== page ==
Craig Revel Horwood said last week that if TV presenter AJ Odudu had started hoofing at an earlier age, she could’ve become a pro. Now she got the chance to showcase her personality in her first Latin party dance.
Her samba with pro partner Kai Widdrington brought Brazil to Borehamwood, via Blackburn. It was vibrant, full of bounce action and body rhythm. So why the five from Craig Revel Horwood? At least he gave AJ a serious critique, The other three judges just said how beautiful she looked, admired her legs and commented on the length of her skirt. Reductive.
Sanity largely returned to scoring
The judging panel’s marking went off the sparkly scale last week, with 11 near-perfect nines and four perfect 10s awarded during Movie Week. More than half the couples notched their highest scores of the series and it was the highest scoring week three in Strictly history. Yes, the hoofing is high-standard this year but was it really worthy of record scores?
Seasoned Strictly viewers expected the judges to self-correct by clamping down on technical details in this non-themed show. So it came to pass. Craig Revel Horwood opened the show by ostentatiously throwing away his “10” paddle. With no fancy dress or filmic storytelling to distract from their technical deficiencies, the couples found themselves docked points for footwork flaws, minor mistakes and sticky-out bottoms.
It led to scores far more fitting for a third of the way through the competition. Calmer, more objective judges were a welcome sight. We don’t need them waving around their high-scoring paddles to provide excitement. We just need entertaining and engaging routines, followed by expert critiques and fair marking.
Greg Wise and Dan Walker in dance-off danger
Stop! Dan Walker time. Last week, his Sleeping Beauty foxtrot was littered with mistakes. The BBC Breakfast presenter bounced back with a cha cha cha set to a mash-up of “U Can't Touch This” by MC Hammer and the funk classic it sampled, Superfreak by Rick James.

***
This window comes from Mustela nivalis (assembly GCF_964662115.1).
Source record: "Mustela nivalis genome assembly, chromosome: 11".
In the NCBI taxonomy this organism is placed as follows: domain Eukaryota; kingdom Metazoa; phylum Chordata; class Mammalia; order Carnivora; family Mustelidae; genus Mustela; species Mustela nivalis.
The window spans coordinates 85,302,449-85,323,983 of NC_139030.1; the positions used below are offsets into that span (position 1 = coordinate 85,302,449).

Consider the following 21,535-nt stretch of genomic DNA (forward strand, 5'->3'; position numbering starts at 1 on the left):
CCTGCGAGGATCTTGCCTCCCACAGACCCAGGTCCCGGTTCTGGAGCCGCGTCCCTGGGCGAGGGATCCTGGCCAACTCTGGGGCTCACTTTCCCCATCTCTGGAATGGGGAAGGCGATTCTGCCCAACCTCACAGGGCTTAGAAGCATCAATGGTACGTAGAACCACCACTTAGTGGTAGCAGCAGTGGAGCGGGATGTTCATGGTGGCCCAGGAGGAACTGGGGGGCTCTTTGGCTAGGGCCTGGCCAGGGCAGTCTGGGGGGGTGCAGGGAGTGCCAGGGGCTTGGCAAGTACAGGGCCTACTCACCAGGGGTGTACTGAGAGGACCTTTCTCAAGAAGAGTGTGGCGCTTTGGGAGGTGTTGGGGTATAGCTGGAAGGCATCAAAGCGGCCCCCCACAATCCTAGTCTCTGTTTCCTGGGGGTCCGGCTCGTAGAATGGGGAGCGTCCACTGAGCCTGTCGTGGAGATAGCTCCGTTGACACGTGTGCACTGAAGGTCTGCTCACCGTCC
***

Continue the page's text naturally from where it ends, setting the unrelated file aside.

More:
An entertaining routine told the sweet story of two shy kids at a school disco. However, there was nothing shy about Walker’s cha-cha-charming number with na-na-Nadiya Bychkova. There were disco dad moves, crab crawls and a spot of running man. What it lacked it Cuban spice, it made up for in performance level.
Walker befriended MC Hammer on Twitter this week, getting the seal of approval from the harem-panted hip-hopper. They’ll both hope the fun factor can carry him through to next week.
From a licence to kill to Los Del Rio. Last Saturday, silver fox actor Greg Wise got to play James Bond for one night only. Now his mission was a Macarena samba. Sadly, his face did more dancing than his body in an awkward, error-strewn routine. Wise’s apologies afterwards somehow made it worse.
He was bookies’ favourite for elimination this weekend and getting saddled with the dreaded samba hardly helped his cause. Neither did a novelty routine, with its clumsy comedy nods to the 90s Spanish dance craze’s original moves. His scores have been stuck in the mid-20s and Wise’s hoofing holiday could be over.
The judges’ scores will now be combined with viewer votes and at 7.10pm on Sunday, the bottom two face the dreaded dance-off. Whoever loses will board the sequin-spangled bus home. Sob.
The rest, hopefully including the recovered Ugo Monye, hit the floor again at 7.05pm next Saturday. Please join me back here afterwards to rate and slate the routines. In the meantime, it almost goes without saying: keeeeeeep dancing.